As Carl Sagan famously said: " Extra-ordinary claims require extra-ordinary proof.
I will even take this a step further:
Are you aware that if the claims are true, you personally could win a million dollar prize?

The James Randi foundation offers just such a challenge:

http://www.randi.org/research/index.html


Here is a link to some other interesting info:
http://tinyurl.com/d2emq

For lazy people like me, the second link goes here:

chiropractic:
The American Medical Association has referred to chiropractic as “an irrational, unscientific approach to disease causation.” Originated in 1895 by one Daniel David Palmer, it was made into a thriving trade by his son, B.J. Palmer. The major claim of the art is that “subluxations” (misalignments of the spinal column) cause illnesses.
The various schools of chiropractic differ in what they claim can be cured by manipulating the spine, some having almost no limit (asthma, bacterial and viral infections, migraine, cancer, AIDS), while others are satisfied to relieve muscle spasms——for which such massage is probably beneficial. Some obviously renegade chiropractors sell their patients on “color therapy” in which applied kinesiology is used to determine the victim's sensitivity to specific colors, and they also use “polarity reversal” in which magnets are used to change the “bioenergy” field of the body. Both systems are perfect examples of expensive quackery, having no basis whatsoever in fact.
Chiropractors have been known to bruise and sometimes more gravely injure their customers, but often these people go right back to receive more at the hands of the operator, seeming not to learn from experience. Chiropractors are fond of pointing out that regular MDs are far from perfect, a fact that in no way validates what they themselves are doing and that appears to be only a method of misdirecting the attention of the detractor.
While there doubtless is some value to chiropractic in respect to massage relief of strains and muscle spasms, statements made by chiropractors include such howlers as specifying that a subluxation of the sixth dorsal vertebra brings about diphtheria. Such a notion is another classic example of quackery.
But having your back rubbed does feel good, and the pops produced by being flexed and stretched do sound impressive.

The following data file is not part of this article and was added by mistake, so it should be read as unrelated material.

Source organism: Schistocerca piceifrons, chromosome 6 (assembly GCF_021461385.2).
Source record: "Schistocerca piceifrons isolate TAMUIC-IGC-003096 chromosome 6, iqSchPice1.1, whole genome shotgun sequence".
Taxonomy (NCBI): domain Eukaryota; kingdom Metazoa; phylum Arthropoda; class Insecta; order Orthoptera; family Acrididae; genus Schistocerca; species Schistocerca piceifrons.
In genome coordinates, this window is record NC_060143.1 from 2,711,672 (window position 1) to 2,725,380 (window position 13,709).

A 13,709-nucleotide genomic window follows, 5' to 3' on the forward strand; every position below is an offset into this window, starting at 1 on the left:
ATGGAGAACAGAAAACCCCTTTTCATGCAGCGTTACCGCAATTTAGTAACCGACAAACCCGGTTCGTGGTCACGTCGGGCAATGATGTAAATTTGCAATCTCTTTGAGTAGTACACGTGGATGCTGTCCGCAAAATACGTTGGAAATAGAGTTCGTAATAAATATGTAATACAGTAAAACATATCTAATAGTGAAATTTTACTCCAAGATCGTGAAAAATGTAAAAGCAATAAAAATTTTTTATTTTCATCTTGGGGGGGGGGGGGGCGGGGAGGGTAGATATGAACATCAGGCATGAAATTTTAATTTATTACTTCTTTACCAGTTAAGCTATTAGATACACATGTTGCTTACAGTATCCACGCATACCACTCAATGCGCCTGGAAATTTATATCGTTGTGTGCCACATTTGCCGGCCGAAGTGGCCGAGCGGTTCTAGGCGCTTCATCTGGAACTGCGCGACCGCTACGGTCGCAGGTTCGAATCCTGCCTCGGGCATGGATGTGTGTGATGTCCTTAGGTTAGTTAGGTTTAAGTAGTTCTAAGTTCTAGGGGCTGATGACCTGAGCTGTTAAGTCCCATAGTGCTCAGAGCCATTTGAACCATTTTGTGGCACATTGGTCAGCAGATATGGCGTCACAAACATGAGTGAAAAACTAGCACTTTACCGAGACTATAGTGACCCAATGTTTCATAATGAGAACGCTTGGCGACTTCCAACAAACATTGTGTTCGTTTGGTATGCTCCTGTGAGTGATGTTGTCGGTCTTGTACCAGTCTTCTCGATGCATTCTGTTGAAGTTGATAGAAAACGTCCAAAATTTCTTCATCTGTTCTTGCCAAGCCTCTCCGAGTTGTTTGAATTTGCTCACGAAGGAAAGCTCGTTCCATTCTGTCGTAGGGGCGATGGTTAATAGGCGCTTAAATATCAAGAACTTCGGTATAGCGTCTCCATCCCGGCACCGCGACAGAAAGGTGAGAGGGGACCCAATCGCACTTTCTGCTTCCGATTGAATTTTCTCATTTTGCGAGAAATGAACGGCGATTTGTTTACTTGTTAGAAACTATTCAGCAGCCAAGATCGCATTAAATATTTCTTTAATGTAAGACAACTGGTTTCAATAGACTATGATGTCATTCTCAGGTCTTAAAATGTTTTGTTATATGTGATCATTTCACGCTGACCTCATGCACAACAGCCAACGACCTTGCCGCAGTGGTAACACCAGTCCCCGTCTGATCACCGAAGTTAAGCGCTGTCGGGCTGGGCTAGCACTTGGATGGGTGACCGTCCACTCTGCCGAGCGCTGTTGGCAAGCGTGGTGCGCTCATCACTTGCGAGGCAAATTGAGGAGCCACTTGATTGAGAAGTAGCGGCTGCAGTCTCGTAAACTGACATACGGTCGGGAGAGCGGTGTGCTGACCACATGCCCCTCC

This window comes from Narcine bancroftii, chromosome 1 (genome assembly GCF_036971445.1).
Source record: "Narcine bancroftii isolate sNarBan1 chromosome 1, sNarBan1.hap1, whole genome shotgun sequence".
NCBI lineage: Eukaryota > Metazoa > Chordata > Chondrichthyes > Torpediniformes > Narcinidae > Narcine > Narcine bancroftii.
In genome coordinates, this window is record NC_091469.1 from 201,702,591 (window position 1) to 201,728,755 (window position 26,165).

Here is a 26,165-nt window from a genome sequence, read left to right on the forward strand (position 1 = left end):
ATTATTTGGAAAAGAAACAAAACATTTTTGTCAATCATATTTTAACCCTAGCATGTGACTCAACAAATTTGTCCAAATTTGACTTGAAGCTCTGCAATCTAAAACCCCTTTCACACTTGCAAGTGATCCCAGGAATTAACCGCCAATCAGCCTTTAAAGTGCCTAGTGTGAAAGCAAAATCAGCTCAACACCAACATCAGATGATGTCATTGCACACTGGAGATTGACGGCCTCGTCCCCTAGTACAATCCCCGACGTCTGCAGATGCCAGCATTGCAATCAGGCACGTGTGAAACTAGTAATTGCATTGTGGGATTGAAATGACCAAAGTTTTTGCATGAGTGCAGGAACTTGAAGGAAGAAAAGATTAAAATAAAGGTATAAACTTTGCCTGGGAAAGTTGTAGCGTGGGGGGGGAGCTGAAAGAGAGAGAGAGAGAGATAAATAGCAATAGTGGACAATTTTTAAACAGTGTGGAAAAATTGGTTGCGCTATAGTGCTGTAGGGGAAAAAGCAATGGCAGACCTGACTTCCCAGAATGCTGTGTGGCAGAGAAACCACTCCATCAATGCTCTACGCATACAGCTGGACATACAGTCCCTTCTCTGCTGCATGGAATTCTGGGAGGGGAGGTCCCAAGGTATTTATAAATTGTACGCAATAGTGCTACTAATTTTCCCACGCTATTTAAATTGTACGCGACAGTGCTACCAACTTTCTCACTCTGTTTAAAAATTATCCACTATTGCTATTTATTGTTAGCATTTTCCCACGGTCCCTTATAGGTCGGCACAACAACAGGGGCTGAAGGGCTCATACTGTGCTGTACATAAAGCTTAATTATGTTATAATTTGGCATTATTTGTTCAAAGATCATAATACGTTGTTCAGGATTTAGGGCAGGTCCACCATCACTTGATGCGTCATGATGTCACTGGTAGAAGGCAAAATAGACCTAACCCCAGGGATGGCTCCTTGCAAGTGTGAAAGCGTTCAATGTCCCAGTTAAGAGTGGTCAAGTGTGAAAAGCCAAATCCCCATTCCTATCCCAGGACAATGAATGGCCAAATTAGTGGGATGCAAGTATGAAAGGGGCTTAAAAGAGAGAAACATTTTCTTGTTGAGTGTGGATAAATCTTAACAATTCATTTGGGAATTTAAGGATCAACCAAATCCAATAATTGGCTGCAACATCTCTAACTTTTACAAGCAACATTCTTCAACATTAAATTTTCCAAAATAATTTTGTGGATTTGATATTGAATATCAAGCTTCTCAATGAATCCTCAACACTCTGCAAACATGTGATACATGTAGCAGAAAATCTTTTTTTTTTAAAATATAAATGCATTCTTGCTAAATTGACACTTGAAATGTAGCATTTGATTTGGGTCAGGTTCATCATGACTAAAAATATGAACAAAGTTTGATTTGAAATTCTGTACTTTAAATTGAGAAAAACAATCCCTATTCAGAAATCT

********************************************

Lastly,
I'd like to point out that your post attacked me preemptively, even though you do not even know me, nor have we interacted previously, This is usually considered bad form in most social circles. While, this obviously shows that you are passionate about your chosen beliefs, it does not exactly facilitate the "spirit of open dialogue" which I believe is at the heart of this forum.
I would ask that we concentrate on the discussion at hand, and less on an interpersonal exchange.

Until then, I welcome any spirited debate.


Top
  
 
 Post subject:
PostPosted: Mon Dec 12, 2005 4:09 pm 
Bruise* Lee wrote:
...bwahahahahahahahahahaha

8O


Top
  
 
 Post subject:
PostPosted: Mon Dec 12, 2005 4:12 pm 
Offline
User avatar

Joined: Fri Nov 04, 2005 4:54 pm
Posts: 1205
By the way *Guest* was me..
Oops.
:oops:

_________________
There's a bit of Metablade in all of us.


Top
 Profile  
 
 Post subject:
PostPosted: Mon Dec 12, 2005 4:15 pm 
Offline
User avatar

Joined: Fri Nov 04, 2005 4:54 pm
Posts: 1205
RACastanet wrote:
Quote:
people flock to chiropractors etc because it works.


It sure works for me.

:wink: Rich


Which part? The S.M.T. part, or the color therapy, applied kinesiology,“polarity reversal”, or the “bioenergy therapy part?"

_________________
There's a bit of Metablade in all of us.


Top
 Profile  
 
 Post subject:
PostPosted: Mon Dec 12, 2005 4:24 pm 
Offline
User avatar

Joined: Fri Nov 04, 2005 4:54 pm
Posts: 1205
Bill Glasheen wrote:
Meta

You're going to have to do a step better than Quackwatch. It's a great place to start, but it's hardly a definitive source.


Meta: I never touted it as such.
In fact, I clearly wrote that it's a great way to *Begin* one's search.